Tomorrow I decide whether this one year in Korea is enough for me. I think the easy decision is to avoid the unknown and re-sign, but the thought of giving one more year to this venture isn’t one that inspires joy in me — especially without a handful of my newest and closest friends. They’re leaving as quickly as they appeared, and I could very well do the same thing.

Stay tuned.

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Apparently children are important

The Lotus Lantern Festival kicked off a string of four Korean holidays in 2+ weeks.

The Lotus Lantern Festival kicked off a string of four Korean holidays in 2+ weeks.

In general traditional Korean gratuity, we’ve observed four holidays in the past 2.5 weeks. The festivities started with the celebration of Buddha’s birthday. The birth of the Prince Siddhartha Gautama is noted as the eighth day of the fourth month of the lunar calendar, which falls this year on May 2.

Buddhism comprises a large portion of the Korean religious population (although the majority of the country is secular), so this is a very important holiday to the country. In Seoul, lotus lanterns hang across the city for weeks leading up to the actual holiday. The celebrations culminate at the Lotus Lantern Festival, held in downtown Seoul. The festival stretched from the metropolitan center, Jongno-gu, to the traditional — and usually tourist-infested — district, Insadong. Events included lantern-making, traditional performance and a lantern parade.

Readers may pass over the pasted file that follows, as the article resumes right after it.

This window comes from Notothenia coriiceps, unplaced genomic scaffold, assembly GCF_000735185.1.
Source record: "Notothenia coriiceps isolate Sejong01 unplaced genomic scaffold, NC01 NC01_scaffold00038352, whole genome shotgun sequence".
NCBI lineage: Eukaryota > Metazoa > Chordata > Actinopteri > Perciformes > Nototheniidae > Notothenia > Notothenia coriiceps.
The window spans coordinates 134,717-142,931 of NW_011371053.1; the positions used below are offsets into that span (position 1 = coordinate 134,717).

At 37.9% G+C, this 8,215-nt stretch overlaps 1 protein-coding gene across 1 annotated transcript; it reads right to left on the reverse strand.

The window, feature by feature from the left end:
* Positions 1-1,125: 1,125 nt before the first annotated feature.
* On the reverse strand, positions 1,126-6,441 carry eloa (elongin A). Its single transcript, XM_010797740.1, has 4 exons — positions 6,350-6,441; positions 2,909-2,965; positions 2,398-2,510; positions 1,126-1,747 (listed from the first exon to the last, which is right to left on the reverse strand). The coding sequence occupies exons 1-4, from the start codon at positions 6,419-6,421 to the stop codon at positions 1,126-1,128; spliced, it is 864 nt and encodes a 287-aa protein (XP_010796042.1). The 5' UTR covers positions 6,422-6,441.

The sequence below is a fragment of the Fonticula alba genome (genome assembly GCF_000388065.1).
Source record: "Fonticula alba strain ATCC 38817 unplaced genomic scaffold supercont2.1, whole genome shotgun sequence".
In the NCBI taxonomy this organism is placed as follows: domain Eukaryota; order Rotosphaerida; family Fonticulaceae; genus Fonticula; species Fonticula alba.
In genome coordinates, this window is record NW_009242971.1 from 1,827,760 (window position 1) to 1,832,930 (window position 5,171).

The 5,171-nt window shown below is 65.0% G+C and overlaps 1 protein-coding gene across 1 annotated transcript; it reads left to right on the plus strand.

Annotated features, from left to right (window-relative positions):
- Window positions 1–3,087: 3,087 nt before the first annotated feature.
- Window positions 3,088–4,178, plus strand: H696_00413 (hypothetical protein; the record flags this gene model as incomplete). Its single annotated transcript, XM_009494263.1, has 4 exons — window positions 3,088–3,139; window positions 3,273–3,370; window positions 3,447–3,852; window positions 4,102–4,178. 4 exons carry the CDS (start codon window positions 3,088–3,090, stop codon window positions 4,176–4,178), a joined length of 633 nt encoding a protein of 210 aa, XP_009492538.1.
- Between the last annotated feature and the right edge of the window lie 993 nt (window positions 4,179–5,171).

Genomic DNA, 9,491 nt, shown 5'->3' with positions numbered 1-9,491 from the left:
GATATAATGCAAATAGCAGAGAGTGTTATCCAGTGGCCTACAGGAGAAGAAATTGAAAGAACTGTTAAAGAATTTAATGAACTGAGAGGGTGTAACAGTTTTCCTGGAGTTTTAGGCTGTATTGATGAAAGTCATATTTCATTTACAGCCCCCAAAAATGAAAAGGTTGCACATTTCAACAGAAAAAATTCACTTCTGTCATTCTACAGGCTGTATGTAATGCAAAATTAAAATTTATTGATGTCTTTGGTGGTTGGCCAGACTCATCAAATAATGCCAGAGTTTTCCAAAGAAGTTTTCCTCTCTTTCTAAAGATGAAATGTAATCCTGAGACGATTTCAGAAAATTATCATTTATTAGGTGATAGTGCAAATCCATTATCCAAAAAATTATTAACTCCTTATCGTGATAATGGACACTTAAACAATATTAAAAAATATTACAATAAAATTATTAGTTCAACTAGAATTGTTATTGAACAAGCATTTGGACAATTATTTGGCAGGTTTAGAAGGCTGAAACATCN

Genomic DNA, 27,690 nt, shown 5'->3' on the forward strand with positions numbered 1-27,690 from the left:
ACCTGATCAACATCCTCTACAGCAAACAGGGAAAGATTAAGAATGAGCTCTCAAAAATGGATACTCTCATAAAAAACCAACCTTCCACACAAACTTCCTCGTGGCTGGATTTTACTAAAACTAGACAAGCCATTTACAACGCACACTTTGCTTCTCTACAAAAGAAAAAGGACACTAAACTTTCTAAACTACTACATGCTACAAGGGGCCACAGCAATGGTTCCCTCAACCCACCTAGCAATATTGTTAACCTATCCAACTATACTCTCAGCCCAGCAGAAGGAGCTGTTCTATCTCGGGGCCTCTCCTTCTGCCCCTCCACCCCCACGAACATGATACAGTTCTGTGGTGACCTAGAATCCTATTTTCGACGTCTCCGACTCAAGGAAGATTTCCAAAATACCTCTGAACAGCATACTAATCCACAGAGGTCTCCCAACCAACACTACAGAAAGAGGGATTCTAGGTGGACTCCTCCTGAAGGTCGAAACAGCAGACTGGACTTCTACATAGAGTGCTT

The parade featured brightly-lit floats and throngs of citizens carrying lanterns shaped like, well, lotus flowers. The parade led into Jogyesa temple, home to the largest Buddha shrine in Seoul. Countless strings of lanterns created a multicolored ceiling outside the temple — a nice alternative to the starless skies of Seoul. This entire evening reeked of photo-ops, and it was fantastic: